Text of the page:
To obtain the correct and complete open reading frame (ORF) of ompA, we designed a pair of primers (forward, 5′-GCATTCTTGCCTCGTTCTTT-3′; reverse, 5′-CCGGTGAAGAAATAGATGGG-3′) according to fragment 297550 of H. parasuis (GenBank accession no. ABKM 01000058) to amplify a fragment of about 1200 base pairs (bp) by polymerase chain reaction (PCR). The PCR products were purified and then cloned into the pMD-18T vector (TaKaRa Biotechnology Company, Dalian, China) for sequencing. The complete ORF and its structural characteristics were further analyzed.
The 15 reference strains and 20 field isolates yielded ORFs of 3 lengths: 1098 bp, 1104 bp, and 1110 bp. The GenBank accession numbers were FJ667983 to FJ668015 for the ompA sequence of 13 reference strains and the 20 field isolates and EU846096 and EU846097 for the ompA sequence of reference serovars 4 and 5, respectively. Reference serovars 1, 2, 7, 10, 11, 12, 13, and 15, as well as 3 of the field isolates, had ORFs of 1098 nucleotides; serovars 3, 6, 8, and 14, as well as 17 of the field isolates, had ORFs of 1104 nucleotides; and serovar 9 had an ORF of 1110 nucleotides. The ompA gene of serovars 4 and 5 had an ORF of 1104 nucleotides, as reported previously (12). The predicted proteins encoded by ompA were 365, 367, and 369 amino acids in length, respectively, and varied from 39.12 to 39.55 kDa in molecular mass. Since these proteins contained a putative signal sequence of 21 amino acids, the predicted molecular mass of the putative mature proteins varied from 37.12 to 37.51 kDa.
The ompA genes were aligned by means of MegAlign (DNAStar, Madison, Wisconsin, USA). The amino acids deduced from the ompA genes were aligned, and the numbers of sites containing variable amino acids were calculated with MEGA 4.1 software (www.megasoftware.net). Gene alignment showed 86.3% to 100% similarity among the 35 H. parasuis strains, with 138 polymorphic nucleotide sites (12.6%), whereas the predicted amino acid alignment suggested that there would be 48 variable sites (13.2%).
Secondary structure prediction was performed by the Psipred secondary structure prediction method (http://bioinf.cs.ucl.ac.uk/psipred/psiform.html). The location of the polymorphic nucleotide sites and the variable inferred amino acid positions were strikingly nonrandom in distribution. Most of the polymorphic sites occurred within 4 hypervariable regions, named HV1 to HV4, which encode the 4 predicted surface-exposed loops of OmpA (Table I). Within the hypervariable domains, 93 (29%) of the 318 sites were polymorphic and 37 (35%) of the 106 inferred amino acid positions were variable. In contrast, the remainder of ompA was relatively conserved: only 45 (6%) of the 770 sites were polymorphic and 11 (4%) of the 255 inferred amino acid positions were variable. Domains HV3 and HV4 were characterized by amino acid deletions or insertions, or both, which accounted for the variation in molecular mass of the putative mature protein. The hypervariable domains corresponded to the surface-exposed loops of OmpA of Bibersteinia trehalosi, Pasteurella multocida, and Haemophilus influenzae, which also belong to the family Pasteurellacea (4,8,9). However, the variation was greater for B. trehalosi than for H. parasuis, whereas ompA of H. parasuis and B. trehalosi were highly homologous (12).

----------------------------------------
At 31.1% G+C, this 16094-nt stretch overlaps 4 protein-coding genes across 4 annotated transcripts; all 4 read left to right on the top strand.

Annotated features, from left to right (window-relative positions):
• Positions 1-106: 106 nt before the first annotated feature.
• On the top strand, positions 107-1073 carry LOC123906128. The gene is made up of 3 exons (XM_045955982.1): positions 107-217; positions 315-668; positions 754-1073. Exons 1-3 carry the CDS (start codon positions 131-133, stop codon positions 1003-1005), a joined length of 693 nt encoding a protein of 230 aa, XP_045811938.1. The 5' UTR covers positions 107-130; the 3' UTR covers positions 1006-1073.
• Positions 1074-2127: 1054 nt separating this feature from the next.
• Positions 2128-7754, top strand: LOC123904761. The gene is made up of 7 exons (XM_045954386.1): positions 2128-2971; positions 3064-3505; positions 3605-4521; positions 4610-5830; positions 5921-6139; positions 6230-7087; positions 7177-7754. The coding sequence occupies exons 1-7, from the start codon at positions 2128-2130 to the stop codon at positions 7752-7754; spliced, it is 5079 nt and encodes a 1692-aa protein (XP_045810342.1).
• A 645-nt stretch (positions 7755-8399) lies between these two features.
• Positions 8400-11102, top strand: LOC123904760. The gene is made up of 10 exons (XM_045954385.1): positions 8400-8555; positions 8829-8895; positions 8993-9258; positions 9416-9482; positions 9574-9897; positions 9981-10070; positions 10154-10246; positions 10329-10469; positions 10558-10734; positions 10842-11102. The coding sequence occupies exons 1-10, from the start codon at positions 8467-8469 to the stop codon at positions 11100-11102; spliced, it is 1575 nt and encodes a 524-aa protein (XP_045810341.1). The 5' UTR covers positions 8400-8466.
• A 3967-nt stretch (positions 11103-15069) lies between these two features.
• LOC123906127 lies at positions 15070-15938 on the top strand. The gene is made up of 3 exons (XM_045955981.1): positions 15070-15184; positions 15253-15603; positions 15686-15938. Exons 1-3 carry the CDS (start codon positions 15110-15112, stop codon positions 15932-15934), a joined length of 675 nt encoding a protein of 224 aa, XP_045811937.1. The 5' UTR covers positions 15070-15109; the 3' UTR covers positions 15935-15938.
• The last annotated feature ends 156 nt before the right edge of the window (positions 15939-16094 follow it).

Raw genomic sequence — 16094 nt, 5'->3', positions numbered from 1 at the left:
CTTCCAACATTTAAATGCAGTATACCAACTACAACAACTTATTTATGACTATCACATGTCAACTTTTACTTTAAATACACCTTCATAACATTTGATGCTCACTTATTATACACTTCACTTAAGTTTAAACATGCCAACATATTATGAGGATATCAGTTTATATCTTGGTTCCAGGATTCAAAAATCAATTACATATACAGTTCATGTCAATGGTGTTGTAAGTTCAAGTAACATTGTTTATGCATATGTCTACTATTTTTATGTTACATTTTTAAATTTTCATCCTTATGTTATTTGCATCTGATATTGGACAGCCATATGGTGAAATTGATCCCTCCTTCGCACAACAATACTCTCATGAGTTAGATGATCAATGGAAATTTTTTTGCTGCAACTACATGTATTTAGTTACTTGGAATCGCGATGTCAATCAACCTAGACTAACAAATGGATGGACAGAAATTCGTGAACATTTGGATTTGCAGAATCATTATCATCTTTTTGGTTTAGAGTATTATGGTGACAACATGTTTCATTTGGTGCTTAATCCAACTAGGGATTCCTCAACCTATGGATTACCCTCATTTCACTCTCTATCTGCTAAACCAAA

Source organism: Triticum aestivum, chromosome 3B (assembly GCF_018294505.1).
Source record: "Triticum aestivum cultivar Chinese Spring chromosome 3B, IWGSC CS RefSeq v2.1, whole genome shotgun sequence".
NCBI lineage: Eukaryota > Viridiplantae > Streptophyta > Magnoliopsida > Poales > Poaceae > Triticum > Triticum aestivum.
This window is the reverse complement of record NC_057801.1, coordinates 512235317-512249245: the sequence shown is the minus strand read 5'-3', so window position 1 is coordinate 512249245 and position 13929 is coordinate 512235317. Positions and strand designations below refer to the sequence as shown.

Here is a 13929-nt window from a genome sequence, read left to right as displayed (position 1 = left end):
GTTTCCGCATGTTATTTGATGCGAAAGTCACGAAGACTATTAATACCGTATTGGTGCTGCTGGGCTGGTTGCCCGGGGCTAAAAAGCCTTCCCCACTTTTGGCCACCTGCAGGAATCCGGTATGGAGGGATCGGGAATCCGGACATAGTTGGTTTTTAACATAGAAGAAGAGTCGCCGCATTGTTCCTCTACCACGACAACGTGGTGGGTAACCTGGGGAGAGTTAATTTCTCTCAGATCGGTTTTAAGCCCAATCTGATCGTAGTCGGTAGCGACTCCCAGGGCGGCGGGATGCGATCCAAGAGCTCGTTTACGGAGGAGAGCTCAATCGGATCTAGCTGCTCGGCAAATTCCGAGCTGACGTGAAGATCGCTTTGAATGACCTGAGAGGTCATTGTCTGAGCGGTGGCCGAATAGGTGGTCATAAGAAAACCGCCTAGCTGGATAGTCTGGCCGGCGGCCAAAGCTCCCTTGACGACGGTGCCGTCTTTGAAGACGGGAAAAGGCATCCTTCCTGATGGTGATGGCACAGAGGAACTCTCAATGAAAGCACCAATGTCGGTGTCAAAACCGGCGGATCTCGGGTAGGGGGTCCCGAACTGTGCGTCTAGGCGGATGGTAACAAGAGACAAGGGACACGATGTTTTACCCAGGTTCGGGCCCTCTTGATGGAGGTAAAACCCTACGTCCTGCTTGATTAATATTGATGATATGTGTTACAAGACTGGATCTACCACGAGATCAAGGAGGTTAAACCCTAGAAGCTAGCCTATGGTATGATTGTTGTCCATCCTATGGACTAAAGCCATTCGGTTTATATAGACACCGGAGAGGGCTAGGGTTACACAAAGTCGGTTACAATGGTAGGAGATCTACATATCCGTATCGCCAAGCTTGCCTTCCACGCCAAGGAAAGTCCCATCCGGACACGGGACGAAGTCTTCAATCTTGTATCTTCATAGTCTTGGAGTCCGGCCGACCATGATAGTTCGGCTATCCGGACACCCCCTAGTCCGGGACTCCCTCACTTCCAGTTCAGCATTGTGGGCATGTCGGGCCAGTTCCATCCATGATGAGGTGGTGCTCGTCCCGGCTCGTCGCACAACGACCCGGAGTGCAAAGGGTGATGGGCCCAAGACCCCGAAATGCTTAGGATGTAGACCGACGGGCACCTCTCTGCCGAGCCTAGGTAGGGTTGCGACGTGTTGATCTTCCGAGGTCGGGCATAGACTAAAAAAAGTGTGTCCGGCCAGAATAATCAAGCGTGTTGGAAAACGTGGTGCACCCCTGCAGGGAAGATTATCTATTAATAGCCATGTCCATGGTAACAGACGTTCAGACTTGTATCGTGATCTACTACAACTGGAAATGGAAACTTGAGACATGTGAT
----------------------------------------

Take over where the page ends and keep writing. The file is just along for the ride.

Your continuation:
The genes encoding surface-exposed bacterial structural proteins or virulent factors may experience high selection pressure from interactions with host immune systems or environmental conditions and undergo more frequent genetic variation than do housekeeping genes. Therefore, the surface protein-encoding genes are useful genetic elements for differentiating isolates in epidemiologic investigations, which ultimately benefits clinical diagnosis and disease control (10). In our study, the levels of variation in the ompA sequence of H. parasuis differed among the strains, with unbalanced rates of variation between the putative surface-exposed loops and the relatively conserved regions. During a study of 16S rRNA genes in 35 strains we noticed that the overall variation rate for H. parasuis ompA was higher than the average overall variation rate for 16S rRNA genes: 12.6% and 5.6%, respectively (unpublished data). Hence, ompA would provide more resolution at the genetic level then the 16S rRNA gene sequences.